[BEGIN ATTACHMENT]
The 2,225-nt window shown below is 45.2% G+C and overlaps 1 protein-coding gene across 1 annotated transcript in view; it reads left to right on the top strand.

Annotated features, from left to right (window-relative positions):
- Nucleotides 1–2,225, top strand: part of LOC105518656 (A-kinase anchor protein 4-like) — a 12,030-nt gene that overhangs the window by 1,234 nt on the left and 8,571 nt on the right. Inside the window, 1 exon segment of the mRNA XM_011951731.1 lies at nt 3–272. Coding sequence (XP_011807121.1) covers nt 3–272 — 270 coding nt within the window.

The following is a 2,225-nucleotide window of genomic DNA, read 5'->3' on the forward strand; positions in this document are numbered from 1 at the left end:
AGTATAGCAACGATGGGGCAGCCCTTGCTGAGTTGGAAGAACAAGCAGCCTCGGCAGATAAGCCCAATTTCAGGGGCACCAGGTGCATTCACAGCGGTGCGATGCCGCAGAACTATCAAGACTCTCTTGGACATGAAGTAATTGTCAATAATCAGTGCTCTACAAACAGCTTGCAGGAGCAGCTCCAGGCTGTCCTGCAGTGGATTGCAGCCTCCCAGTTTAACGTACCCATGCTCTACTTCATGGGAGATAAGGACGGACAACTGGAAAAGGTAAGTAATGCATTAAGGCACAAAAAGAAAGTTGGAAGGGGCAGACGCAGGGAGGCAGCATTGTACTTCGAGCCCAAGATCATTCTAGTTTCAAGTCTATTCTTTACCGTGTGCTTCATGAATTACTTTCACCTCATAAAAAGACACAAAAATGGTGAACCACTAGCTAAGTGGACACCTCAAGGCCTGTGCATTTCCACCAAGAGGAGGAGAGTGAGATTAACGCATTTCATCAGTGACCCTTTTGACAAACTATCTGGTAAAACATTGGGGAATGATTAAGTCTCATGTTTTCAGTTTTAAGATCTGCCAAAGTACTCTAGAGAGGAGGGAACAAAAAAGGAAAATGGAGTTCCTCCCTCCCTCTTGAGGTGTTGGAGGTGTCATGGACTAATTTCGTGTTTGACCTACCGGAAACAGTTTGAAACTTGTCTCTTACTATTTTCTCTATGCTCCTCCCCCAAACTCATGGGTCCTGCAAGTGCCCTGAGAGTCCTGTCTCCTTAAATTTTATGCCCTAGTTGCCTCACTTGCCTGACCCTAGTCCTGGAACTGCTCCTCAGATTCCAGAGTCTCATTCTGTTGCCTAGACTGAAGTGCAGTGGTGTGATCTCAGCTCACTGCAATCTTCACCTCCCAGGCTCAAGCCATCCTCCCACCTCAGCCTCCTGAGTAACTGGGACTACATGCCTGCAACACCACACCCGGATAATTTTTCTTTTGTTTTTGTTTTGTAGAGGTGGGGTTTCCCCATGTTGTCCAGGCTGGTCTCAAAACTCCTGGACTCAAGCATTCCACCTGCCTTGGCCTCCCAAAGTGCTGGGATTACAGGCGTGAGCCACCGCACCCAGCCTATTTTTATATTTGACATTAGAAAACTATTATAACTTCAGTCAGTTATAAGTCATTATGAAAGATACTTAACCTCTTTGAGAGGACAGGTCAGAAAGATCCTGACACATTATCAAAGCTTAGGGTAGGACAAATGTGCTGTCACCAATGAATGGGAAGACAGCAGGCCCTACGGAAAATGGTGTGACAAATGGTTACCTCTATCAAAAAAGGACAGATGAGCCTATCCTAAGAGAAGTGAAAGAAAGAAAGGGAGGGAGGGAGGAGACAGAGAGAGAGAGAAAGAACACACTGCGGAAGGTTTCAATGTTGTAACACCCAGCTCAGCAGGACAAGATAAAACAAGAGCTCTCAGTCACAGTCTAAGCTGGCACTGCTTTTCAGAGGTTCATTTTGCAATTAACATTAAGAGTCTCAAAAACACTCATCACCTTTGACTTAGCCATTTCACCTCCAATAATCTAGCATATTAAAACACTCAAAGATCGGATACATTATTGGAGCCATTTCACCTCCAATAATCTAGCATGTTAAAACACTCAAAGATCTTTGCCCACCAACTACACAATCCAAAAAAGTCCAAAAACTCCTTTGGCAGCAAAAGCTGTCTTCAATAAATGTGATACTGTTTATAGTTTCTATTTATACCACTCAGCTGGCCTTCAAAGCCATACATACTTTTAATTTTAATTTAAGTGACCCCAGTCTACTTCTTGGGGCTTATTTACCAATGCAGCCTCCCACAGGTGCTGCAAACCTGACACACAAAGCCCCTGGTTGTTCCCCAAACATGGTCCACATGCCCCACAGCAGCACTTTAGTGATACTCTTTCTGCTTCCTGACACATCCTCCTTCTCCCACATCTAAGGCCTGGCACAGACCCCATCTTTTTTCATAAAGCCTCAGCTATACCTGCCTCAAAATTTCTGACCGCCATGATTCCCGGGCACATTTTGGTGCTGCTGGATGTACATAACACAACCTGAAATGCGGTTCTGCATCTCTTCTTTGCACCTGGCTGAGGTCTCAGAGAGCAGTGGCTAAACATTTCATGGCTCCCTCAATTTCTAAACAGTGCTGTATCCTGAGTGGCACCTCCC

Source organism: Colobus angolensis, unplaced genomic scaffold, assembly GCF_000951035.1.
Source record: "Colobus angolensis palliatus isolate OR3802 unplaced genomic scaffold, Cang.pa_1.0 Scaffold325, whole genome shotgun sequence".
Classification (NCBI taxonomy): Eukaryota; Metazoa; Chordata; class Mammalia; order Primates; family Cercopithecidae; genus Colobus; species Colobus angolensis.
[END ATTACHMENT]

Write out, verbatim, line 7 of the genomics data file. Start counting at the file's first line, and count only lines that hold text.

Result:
Source record: "Colobus angolensis palliatus isolate OR3802 unplaced genomic scaffold, Cang.pa_1.0 Scaffold325, whole genome shotgun sequence".